But according to the Diverse Issues of Higher Education, five Asian American organization filed court briefs opposing affirmative action in the case of Fisher v. University of Texas.
The U.S. Supreme Court is expected to announce its decision in the case in which a white student sued the University of Texas saying the college’s admissions policy discriminated against her.
Among the Asian groups backing Fisher are Asian American Legal Foundation, the 80-20 National Asian-American Educational Foundation, the National Federation of Indian American Associations, the Indian American Forum for Political Education and the Global Organization of People of Indian Origin.
Still those groups are in the minority within the Asian American community. The number of Asian Americans groups supporting the University of Texas outnumber those opposed by 20 to 1.
“I think there’s more attention on us than usual,” says Khin Mai Aung, director of the educational equity project for the Asian-American Legal Defense and Education Foundation, which supports affirmative action.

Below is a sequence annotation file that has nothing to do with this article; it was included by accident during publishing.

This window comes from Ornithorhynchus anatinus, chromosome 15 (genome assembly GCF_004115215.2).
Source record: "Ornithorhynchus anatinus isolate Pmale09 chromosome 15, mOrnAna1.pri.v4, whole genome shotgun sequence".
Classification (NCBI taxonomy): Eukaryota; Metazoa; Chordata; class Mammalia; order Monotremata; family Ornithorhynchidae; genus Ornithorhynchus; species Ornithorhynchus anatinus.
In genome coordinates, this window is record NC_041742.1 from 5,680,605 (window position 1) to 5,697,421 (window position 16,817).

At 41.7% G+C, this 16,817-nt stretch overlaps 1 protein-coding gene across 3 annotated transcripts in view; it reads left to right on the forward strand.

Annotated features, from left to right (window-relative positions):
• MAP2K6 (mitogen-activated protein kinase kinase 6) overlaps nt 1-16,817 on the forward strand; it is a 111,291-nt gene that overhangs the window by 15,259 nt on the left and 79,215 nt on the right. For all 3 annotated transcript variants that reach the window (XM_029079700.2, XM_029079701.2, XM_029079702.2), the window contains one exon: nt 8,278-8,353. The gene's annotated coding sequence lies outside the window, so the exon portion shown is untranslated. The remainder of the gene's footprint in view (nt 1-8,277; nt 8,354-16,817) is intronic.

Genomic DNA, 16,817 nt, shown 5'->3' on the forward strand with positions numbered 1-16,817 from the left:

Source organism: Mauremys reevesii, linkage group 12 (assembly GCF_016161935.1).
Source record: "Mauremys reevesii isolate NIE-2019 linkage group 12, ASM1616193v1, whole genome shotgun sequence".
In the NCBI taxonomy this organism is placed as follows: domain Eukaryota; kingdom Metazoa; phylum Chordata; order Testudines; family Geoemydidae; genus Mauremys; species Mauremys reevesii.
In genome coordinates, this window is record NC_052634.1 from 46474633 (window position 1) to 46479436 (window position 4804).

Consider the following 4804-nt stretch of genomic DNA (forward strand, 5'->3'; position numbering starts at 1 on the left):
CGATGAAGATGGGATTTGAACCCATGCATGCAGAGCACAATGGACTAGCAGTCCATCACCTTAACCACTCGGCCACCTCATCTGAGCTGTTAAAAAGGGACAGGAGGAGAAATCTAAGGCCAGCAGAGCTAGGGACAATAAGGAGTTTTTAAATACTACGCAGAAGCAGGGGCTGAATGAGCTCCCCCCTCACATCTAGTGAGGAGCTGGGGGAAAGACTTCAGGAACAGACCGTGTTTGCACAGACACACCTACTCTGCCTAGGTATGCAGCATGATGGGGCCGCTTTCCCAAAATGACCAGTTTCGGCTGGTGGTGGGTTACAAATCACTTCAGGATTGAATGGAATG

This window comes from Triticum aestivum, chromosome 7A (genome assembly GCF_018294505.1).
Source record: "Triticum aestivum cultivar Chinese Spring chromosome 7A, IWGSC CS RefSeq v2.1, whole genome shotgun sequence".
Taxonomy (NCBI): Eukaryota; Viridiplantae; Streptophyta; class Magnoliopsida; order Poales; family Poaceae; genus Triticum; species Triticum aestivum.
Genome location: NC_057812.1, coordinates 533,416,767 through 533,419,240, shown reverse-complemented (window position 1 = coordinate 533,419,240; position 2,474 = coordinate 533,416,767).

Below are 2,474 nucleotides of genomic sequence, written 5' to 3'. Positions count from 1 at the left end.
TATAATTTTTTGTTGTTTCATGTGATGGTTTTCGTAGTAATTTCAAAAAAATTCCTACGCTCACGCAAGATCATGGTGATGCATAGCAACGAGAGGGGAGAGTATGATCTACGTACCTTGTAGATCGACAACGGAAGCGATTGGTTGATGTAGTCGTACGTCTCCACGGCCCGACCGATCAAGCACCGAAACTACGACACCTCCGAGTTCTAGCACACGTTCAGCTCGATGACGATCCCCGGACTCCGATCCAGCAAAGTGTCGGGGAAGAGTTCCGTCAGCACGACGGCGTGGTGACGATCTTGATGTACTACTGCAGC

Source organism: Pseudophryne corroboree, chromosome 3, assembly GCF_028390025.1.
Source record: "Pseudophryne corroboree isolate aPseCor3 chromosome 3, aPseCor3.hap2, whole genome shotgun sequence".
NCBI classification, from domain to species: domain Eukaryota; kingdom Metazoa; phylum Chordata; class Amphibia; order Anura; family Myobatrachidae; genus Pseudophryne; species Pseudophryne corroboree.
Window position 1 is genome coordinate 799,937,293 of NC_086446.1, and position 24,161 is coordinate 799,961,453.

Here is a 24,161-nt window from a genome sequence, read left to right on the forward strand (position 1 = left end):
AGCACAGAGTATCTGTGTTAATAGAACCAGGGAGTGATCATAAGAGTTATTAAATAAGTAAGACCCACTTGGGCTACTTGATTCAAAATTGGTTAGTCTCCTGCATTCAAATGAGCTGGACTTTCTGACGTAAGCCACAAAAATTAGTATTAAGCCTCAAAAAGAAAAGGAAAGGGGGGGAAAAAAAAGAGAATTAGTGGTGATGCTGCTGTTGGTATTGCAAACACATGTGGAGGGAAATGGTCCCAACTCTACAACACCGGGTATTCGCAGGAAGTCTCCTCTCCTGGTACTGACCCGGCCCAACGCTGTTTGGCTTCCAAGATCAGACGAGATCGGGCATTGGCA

Those opposed, however, say raced based decisions hurt all minorities.
“Affirmative action lowers the bar for Black and Hispanic students,” he says. “They don’t have to score high or have as high of a GPA compared to an Asian student. That’s why many Asian students are being advised not to reveal their race, because other minority students will have a harder time to get in.”
The Inter-university Consortium for Political and Social Research says its study shows that 63.1 percent of Asian-Americans support affirmative action. That same study found 62.6 percent of Asian-American college students disagree with eliminating affirmative action.
So is affirmative action helping or hurting Asian Americans. More on that in Diverse Issues of Higher Education